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Kentucky Pizza – Buenos Aires Pizza Joint

An Argentina Classic with an American State's Name

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Kentucky Pizza – Buenos Aires Pizza Joint

Kentucky Pizza Sign

Photo courtesy of Skye Lucking
There is a lot of debate in the foodie realm of Buenos Aires' expats about what's what with pizza pie in this city. For this reviewer, I've been sold on Kentucky Pizza's fugazzeta. Find out about this pizza place that is oh so Argentine.

Atmosphere

If you’re hungry at an odd time, like 4 p.m. in the afternoon or even 4 a.m. in the morning, you’ve got a tasty and cheap option in Kentucky Pizza. Established in 1942, with its bright, round neon sign beckoning, this classic Buenos Aires pizza joint with an American state for a name has been luring tourists and portenos alike. We fell into the ‘odd timing’ category when we needed to feed our friends before their long flight back to the USA, so it was Kentucky time.

Sure, there is a horse racer in the logo, reminiscent of the Kentucky derby perhaps, and it’s called Kentucky Pizzeria, the same as a US state. However, one of the things I love most about Kentucky Pizza in Buenos Aires is how very Argentina it is. Start off with the fileteado, a very Buenos Aires style of painting, on the front windows and signs inside the restaurant. After that, check out the old bottles of Argentina beer and rum lining shelves, images of old soccer moments, team pennants, and movie stars. The trays upon trays of empanadas are also a clue. But, what makes Kentucky pizza most Argentina is – the Argentines! The locals know – this pizza restaurant offers a great deal and perfectly gooey and rich pizzas.

Fugazzeta con Jamon

When we first heard of the fugazzeta, the person describing it didn’t know its name. “It’s this amazing pizza, but it has a creamy cheese and onions – a ton of perfectly cooked onions. Oh, and it’s three inches thick!” Since then, we’d been intrigued and figured out just what the guy was talking about. Fugazzeta has been a classic Argentine dish since the 1930’s. In fact, Buenos Aires Food Tours will take you to the place fugazzeta was born if you go on the La Boca tour.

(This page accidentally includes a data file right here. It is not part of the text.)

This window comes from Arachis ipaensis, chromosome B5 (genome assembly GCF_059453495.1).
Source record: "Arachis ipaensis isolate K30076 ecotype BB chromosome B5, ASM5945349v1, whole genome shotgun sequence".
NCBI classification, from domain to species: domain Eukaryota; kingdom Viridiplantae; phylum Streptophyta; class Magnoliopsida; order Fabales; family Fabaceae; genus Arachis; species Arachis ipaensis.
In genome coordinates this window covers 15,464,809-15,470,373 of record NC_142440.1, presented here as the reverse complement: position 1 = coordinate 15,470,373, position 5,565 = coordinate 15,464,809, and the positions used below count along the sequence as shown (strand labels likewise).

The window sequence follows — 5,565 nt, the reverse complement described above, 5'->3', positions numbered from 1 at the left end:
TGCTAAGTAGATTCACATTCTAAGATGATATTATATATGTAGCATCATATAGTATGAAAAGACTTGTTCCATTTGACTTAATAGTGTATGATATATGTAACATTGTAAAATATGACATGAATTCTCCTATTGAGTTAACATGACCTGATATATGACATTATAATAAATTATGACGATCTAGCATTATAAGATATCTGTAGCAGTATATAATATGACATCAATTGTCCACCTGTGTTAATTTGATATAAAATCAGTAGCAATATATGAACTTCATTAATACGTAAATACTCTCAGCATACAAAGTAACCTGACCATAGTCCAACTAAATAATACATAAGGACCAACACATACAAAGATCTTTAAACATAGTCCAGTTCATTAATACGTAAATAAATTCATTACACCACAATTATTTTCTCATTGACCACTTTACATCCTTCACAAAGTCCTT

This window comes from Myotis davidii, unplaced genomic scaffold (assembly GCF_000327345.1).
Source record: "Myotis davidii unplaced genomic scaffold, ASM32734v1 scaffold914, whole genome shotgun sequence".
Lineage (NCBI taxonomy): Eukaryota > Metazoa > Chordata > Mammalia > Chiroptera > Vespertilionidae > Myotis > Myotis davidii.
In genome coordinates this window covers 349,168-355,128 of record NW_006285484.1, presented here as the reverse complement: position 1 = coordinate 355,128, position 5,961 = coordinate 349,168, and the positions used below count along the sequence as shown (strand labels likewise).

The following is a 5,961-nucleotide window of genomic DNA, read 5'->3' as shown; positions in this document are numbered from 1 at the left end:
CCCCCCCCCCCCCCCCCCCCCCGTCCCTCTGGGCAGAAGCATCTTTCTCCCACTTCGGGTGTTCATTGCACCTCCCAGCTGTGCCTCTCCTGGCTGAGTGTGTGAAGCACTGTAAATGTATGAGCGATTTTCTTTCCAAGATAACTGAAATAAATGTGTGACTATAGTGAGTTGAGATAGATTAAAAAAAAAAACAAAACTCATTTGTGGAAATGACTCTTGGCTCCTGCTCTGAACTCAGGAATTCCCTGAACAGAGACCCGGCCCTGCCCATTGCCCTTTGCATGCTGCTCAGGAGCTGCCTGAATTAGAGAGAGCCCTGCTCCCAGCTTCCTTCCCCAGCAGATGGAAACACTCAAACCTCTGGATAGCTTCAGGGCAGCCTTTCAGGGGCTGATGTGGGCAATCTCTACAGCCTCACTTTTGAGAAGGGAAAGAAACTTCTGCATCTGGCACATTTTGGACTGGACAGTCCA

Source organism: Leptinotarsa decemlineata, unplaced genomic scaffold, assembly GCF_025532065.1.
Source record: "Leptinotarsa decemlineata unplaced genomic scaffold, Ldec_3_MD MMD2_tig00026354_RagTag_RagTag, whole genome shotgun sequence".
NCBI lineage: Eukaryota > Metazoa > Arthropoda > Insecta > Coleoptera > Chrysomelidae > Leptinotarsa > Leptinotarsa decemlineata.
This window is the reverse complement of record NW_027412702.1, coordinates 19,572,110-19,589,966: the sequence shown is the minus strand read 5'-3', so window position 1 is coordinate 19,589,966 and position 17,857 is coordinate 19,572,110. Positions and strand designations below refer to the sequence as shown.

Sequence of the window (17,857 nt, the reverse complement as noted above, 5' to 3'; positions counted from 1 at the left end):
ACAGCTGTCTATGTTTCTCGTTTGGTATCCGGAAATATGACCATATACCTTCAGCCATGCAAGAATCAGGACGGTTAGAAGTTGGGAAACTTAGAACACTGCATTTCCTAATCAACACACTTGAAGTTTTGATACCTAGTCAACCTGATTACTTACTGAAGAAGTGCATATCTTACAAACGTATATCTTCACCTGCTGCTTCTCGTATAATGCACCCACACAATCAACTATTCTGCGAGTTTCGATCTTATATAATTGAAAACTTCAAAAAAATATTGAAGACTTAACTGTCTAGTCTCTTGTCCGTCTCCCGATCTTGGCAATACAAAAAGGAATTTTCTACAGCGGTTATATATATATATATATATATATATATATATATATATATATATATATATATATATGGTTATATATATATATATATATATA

His description was spot on, too. While our friends checked to see if they had all their bags and passports in order, I went a few blocks down to order my first fugazzeta. The counter was manned by some adorable teen or twenty-something Argentine fellas, all smiles at my clumsy ordering. The clumsy came in my asking if there was a possibility to have sausage on the fugazzeta. (Answer was a friendly, “No.”) After that was done, I saw a fresh mound of dough flattened and moments later, saw my fugazetta-to-be slid into a hot, fiery oven.

The end result was a gooey and onion-y fugazetta with thin slices of pink ham buried under all the cheese and a pile of green olives centered in the middle. There were also a few pieces of Fainá, chickpea bread, on top. Our guests blissfully dug in to the Argentine delight and left our home-country full and happy. Success!

Contact:

Address: Santa Fe, Av. 4602, Palermo
Hours: Monday to Sunday 12:00 to 4pm and 8 p.m. to close (which can be 4 a.m. on weekends)
Telephone: 4773-7869
No website that I could find

Kentucky Pizza - Buenos Aires

Photo courtesy of Skye Lucking.
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